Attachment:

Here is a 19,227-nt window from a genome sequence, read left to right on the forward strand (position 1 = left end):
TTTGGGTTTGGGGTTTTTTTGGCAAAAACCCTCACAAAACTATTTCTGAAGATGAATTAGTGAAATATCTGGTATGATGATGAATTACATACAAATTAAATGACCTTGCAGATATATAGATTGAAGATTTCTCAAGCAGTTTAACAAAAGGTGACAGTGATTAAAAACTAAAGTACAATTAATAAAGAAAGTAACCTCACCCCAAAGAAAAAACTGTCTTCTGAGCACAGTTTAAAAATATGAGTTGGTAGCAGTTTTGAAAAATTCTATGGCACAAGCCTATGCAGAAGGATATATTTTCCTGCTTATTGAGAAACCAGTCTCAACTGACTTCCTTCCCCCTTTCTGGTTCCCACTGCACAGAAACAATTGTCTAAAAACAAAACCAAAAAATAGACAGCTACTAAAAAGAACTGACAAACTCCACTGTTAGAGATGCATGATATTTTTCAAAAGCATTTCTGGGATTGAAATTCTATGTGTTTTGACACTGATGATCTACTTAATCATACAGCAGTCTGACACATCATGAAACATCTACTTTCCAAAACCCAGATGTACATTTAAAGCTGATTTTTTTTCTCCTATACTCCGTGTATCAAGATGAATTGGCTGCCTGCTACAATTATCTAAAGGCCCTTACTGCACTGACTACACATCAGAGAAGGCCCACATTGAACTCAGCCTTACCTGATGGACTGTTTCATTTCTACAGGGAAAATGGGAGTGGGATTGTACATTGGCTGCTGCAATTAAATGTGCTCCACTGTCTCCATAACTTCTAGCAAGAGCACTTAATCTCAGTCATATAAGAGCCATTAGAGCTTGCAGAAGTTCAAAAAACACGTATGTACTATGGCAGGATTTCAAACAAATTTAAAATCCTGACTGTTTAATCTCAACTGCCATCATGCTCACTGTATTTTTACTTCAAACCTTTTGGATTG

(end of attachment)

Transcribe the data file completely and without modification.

Here is a 19,227-nt window from a genome sequence, read left to right on the forward strand (position 1 = left end):
TTTGGGTTTGGGGTTTTTTTGGCAAAAACCCTCACAAAACTATTTCTGAAGATGAATTAGTGAAATATCTGGTATGATGATGAATTACATACAAATTAAATGACCTTGCAGATATATAGATTGAAGATTTCTCAAGCAGTTTAACAAAAGGTGACAGTGATTAAAAACTAAAGTACAATTAATAAAGAAAGTAACCTCACCCCAAAGAAAAAACTGTCTTCTGAGCACAGTTTAAAAATATGAGTTGGTAGCAGTTTTGAAAAATTCTATGGCACAAGCCTATGCAGAAGGATATATTTTCCTGCTTATTGAGAAACCAGTCTCAACTGACTTCCTTCCCCCTTTCTGGTTCCCACTGCACAGAAACAATTGTCTAAAAACAAAACCAAAAAATAGACAGCTACTAAAAAGAACTGACAAACTCCACTGTTAGAGATGCATGATATTTTTCAAAAGCATTTCTGGGATTGAAATTCTATGTGTTTTGACACTGATGATCTACTTAATCATACAGCAGTCTGACACATCATGAAACATCTACTTTCCAAAACCCAGATGTACATTTAAAGCTGATTTTTTTTCTCCTATACTCCGTGTATCAAGATGAATTGGCTGCCTGCTACAATTATCTAAAGGCCCTTACTGCACTGACTACACATCAGAGAAGGCCCACATTGAACTCAGCCTTACCTGATGGACTGTTTCATTTCTACAGGGAAAATGGGAGTGGGATTGTACATTGGCTGCTGCAATTAAATGTGCTCCACTGTCTCCATAACTTCTAGCAAGAGCACTTAATCTCAGTCATATAAGAGCCATTAGAGCTTGCAGAAGTTCAAAAAACACGTATGTACTATGGCAGGATTTCAAACAAATTTAAAATCCTGACTGTTTAATCTCAACTGCCATCATGCTCACTGTATTTTTACTTCAAACCTTTTGGATTG